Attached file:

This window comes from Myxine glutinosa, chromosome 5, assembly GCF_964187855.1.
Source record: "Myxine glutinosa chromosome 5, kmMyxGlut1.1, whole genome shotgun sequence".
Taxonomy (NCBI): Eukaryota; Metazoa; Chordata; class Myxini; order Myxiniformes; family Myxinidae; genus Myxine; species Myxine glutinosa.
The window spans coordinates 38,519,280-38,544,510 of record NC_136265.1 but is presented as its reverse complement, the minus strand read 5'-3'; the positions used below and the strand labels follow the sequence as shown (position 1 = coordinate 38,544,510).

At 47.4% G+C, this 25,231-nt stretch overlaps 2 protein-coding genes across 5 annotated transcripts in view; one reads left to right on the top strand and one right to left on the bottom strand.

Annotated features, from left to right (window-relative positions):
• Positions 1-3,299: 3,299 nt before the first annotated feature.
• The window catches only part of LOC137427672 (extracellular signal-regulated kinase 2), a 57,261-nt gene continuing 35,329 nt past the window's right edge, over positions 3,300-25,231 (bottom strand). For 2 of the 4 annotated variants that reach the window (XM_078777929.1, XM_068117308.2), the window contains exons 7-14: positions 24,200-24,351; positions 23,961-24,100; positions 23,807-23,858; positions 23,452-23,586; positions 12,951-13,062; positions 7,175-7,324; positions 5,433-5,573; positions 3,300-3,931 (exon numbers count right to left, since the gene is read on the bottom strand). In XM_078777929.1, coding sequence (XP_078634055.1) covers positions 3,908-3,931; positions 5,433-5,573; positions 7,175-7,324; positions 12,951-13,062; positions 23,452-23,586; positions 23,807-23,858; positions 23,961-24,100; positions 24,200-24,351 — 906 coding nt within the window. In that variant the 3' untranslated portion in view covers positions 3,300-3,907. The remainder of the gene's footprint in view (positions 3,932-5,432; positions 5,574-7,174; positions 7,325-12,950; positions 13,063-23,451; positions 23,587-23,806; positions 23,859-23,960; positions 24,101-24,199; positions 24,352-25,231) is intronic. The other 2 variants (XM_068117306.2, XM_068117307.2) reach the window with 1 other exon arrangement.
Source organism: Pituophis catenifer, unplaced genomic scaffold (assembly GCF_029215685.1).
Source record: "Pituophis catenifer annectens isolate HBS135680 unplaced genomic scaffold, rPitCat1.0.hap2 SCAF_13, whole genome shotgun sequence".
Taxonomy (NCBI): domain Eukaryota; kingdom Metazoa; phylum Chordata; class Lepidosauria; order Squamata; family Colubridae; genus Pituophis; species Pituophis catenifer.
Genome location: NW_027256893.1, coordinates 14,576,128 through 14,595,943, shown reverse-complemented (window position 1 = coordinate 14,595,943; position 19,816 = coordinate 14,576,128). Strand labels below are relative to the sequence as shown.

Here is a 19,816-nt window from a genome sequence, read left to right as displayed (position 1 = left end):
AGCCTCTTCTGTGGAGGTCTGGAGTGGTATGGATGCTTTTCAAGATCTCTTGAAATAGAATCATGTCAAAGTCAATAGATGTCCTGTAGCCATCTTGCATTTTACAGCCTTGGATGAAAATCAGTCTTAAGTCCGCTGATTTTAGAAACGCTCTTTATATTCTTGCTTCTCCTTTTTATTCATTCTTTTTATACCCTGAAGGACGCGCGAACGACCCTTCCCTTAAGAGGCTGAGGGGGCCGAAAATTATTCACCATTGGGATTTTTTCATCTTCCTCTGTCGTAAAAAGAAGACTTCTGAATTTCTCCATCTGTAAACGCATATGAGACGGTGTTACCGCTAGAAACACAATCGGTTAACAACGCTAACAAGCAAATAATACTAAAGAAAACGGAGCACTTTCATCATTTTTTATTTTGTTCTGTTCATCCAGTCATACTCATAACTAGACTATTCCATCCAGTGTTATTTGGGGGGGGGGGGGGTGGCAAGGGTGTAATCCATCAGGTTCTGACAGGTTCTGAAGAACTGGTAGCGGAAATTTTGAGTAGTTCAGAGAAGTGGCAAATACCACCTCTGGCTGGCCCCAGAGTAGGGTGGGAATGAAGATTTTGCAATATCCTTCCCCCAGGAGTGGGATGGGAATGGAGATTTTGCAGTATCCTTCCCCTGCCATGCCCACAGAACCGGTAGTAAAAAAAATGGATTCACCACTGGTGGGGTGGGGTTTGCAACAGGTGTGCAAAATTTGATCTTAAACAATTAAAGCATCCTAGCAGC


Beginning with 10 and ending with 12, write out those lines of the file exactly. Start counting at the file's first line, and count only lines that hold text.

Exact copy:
Source record: "Pituophis catenifer annectens isolate HBS135680 unplaced genomic scaffold, rPitCat1.0.hap2 SCAF_13, whole genome shotgun sequence".
Taxonomy (NCBI): domain Eukaryota; kingdom Metazoa; phylum Chordata; class Lepidosauria; order Squamata; family Colubridae; genus Pituophis; species Pituophis catenifer.
Genome location: NW_027256893.1, coordinates 14,576,128 through 14,595,943, shown reverse-complemented (window position 1 = coordinate 14,595,943; position 19,816 = coordinate 14,576,128). Strand labels below are relative to the sequence as shown.